Beurer on copycats from Asia: “We find products that we take action against almost every day”

Beurer about copycats from Asia
“We find products that we take action against almost every day”

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The Ulm-based medium-sized company Beurer grew up with electric blankets. Today, 100 years after its founding, it sells feel-good products on a large scale. Company boss Sebastian Kebbe talks about a growth market – and the cheaper competition from Asia.

Is the electric blanket in high season now?

Sebastian Kebbe: This is of course a seasonal product. Especially in European regions where we have low temperatures in winter. But there are also other countries in the world where the heating pad or electric blanket is not the focus. In southern Europe, heating is not part of the standard equipment in a house; people rather use direct heat. Electric heated underblankets are primarily used.

The electric blanket is a bit of a cliché in Germany. What role does it still play for you?

It is true that the electric blanket represents a certain image, but that is actually no longer true. The target groups are getting younger and younger. It plays a role in the company because it represents our origins. The percentage of sales is no longer that significant. Especially because we now have so many other product groups.

You are active in the wellness market, a rapidly growing market. How susceptible is it to economic fluctuations like the ones we are currently experiencing?

In Germany we have a penchant for making our own house or surroundings beautiful. We are therefore not affected quite as badly and are still seeing good demand. We also feel a reluctance to use some products, while others are more stable. And there are areas that are really trendy.

They sell in over 100 countries. Are these feel-good products understood the same way everywhere? Or are there regional differences?

Of course, economic development plays a role. In countries that are not so economically developed, people’s needs are different. It’s more about maintaining health and therapy. And not so much about the I-treat-myself products.

So you have to be able to afford wellness?

To a certain extent yes, certainly.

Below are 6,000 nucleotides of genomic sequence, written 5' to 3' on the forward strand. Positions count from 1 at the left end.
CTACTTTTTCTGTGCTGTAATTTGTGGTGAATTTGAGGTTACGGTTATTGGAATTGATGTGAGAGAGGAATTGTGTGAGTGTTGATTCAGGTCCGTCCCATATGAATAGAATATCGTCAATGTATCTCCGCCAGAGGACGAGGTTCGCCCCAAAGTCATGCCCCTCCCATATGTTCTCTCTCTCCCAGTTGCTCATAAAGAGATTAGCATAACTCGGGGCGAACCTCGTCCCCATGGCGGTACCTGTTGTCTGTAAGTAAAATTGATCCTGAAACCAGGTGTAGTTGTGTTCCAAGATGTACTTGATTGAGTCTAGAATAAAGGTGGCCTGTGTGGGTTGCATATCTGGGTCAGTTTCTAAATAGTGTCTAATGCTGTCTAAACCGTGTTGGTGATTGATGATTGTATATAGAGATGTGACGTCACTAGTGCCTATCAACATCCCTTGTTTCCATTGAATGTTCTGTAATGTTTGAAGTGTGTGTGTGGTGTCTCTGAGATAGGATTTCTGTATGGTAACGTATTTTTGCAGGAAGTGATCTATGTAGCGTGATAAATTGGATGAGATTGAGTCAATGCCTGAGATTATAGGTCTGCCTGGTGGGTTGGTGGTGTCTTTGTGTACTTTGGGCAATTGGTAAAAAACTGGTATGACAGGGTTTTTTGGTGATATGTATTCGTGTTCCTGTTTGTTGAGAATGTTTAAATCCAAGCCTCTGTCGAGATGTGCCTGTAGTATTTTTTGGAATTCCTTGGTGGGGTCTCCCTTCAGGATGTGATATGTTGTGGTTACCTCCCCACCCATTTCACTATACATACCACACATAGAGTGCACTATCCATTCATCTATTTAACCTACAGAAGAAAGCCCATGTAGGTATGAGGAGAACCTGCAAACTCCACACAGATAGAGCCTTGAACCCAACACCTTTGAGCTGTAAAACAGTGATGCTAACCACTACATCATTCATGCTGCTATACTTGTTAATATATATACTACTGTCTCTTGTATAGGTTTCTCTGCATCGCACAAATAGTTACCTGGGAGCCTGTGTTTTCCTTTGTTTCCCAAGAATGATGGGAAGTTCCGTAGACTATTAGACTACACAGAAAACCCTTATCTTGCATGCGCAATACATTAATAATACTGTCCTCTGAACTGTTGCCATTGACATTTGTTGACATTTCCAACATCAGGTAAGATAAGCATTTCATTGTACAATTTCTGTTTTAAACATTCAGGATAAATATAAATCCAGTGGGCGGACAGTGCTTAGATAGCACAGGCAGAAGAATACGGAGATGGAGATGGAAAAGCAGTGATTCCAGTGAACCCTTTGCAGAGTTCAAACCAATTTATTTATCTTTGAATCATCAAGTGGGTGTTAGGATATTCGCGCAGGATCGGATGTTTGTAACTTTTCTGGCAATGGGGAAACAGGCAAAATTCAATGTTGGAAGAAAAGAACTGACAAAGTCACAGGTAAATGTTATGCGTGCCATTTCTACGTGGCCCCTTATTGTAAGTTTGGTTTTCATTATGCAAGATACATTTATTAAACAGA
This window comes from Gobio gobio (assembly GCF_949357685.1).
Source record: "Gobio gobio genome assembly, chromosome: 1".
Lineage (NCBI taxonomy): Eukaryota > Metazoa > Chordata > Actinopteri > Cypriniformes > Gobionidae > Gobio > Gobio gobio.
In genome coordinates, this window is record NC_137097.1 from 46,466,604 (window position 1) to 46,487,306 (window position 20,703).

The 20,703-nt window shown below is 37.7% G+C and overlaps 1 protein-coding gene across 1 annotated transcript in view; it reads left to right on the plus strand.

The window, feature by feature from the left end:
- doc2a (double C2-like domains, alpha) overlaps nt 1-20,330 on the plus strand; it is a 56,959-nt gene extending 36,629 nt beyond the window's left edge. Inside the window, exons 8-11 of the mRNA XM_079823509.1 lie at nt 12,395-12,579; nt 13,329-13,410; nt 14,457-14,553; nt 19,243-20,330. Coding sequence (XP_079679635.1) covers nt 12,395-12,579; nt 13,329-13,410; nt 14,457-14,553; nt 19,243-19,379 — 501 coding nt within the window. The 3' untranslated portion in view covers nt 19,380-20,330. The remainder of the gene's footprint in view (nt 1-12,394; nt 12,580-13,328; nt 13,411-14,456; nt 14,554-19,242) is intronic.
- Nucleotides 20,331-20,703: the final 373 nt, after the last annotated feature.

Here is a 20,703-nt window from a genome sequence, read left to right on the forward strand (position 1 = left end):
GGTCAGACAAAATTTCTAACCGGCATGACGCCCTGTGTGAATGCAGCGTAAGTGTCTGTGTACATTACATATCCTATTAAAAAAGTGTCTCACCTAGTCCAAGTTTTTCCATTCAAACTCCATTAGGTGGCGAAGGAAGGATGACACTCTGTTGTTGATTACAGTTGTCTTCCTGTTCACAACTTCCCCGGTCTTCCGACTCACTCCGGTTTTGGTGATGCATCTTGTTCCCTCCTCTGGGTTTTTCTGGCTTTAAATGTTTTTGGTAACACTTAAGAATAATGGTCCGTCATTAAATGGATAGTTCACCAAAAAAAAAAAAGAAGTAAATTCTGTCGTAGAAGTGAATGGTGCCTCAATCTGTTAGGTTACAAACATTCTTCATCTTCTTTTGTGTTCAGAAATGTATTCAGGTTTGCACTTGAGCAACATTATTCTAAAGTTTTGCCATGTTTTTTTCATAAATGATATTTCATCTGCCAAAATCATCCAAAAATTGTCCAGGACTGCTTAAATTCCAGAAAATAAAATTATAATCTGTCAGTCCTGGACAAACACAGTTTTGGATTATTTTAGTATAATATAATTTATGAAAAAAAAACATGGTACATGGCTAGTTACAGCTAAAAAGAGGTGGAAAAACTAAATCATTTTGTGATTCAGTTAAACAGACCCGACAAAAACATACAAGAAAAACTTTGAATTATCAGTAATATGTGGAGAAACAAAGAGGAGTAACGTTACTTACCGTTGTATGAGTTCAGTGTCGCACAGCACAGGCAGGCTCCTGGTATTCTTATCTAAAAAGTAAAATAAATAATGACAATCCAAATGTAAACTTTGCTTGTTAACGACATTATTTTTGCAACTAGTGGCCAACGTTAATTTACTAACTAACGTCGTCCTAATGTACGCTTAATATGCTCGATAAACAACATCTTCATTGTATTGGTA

How is the market developing in Germany?

The knowledge and desire to care for your body has become increasingly widespread. Even during the pandemic, many people have realized that a good constitution is important. Blood pressure, for example, is a chronic mass disease that is becoming more and more widely known. And that’s why more is being invested, for example in measuring devices.

How strong is the competition from Chinese products, which often come with lower prices?

We have always been in a highly competitive environment. The e-commerce platforms in particular are bringing a lot of Asian products onto the European markets. We don’t shy away from competition because we stand for longevity and quality. What we are concerned about is a glut of products that do not comply with many of the regulations applicable in Europe. Products that do not have CE approval. Those about which medical statements are made that have not been tested.

And they still end up on the market here?

Beurer boss Sebastian Kebbe.

Beurer boss Sebastian Kebbe.

(Photo: PR Beurer)

Yes that is unfortunately so. I can only recommend looking carefully at what you are buying. There is a lot available on the internet platforms. We find products that we take action against almost every day. The EU and the federal government have recognized this issue and have initiated measures. But there is still a great need to put a stop to it.

Do you have a problem with brand piracy?

Not in the sense that someone is using our trademark incorrectly. But we see that attempts are being made to copy successful products. And there we often find clear violations of German or European legislation.

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